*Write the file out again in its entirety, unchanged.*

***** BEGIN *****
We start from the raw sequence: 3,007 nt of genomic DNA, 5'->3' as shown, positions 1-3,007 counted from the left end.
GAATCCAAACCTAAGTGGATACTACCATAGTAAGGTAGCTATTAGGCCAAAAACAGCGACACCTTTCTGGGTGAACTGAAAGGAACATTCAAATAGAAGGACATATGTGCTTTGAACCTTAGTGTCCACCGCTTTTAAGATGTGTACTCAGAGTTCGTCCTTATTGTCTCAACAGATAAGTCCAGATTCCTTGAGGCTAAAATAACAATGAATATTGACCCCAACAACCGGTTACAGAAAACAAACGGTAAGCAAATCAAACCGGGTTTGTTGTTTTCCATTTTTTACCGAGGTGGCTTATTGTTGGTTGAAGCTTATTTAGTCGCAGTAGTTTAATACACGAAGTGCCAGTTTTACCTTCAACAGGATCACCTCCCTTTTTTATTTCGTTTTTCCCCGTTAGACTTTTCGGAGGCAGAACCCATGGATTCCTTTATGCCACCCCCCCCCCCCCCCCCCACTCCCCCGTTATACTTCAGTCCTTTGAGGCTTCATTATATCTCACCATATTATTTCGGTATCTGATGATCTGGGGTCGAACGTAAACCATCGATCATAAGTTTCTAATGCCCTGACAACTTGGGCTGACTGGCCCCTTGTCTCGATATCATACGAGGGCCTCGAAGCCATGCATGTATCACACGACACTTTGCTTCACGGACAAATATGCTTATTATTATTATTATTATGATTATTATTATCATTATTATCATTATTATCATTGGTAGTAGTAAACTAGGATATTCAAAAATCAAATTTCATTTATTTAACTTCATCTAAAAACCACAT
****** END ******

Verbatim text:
We start from the raw sequence: 3,007 nt of genomic DNA, 5'->3' as shown, positions 1-3,007 counted from the left end.
GAATCCAAACCTAAGTGGATACTACCATAGTAAGGTAGCTATTAGGCCAAAAACAGCGACACCTTTCTGGGTGAACTGAAAGGAACATTCAAATAGAAGGACATATGTGCTTTGAACCTTAGTGTCCACCGCTTTTAAGATGTGTACTCAGAGTTCGTCCTTATTGTCTCAACAGATAAGTCCAGATTCCTTGAGGCTAAAATAACAATGAATATTGACCCCAACAACCGGTTACAGAAAACAAACGGTAAGCAAATCAAACCGGGTTTGTTGTTTTCCATTTTTTACCGAGGTGGCTTATTGTTGGTTGAAGCTTATTTAGTCGCAGTAGTTTAATACACGAAGTGCCAGTTTTACCTTCAACAGGATCACCTCCCTTTTTTATTTCGTTTTTCCCCGTTAGACTTTTCGGAGGCAGAACCCATGGATTCCTTTATGCCACCCCCCCCCCCCCCCCCCACTCCCCCGTTATACTTCAGTCCTTTGAGGCTTCATTATATCTCACCATATTATTTCGGTATCTGATGATCTGGGGTCGAACGTAAACCATCGATCATAAGTTTCTAATGCCCTGACAACTTGGGCTGACTGGCCCCTTGTCTCGATATCATACGAGGGCCTCGAAGCCATGCATGTATCACACGACACTTTGCTTCACGGACAAATATGCTTATTATTATTATTATTATGATTATTATTATCATTATTATCATTATTATCATTGGTAGTAGTAAACTAGGATATTCAAAAATCAAATTTCATTTATTTAACTTCATCTAAAAACCACAT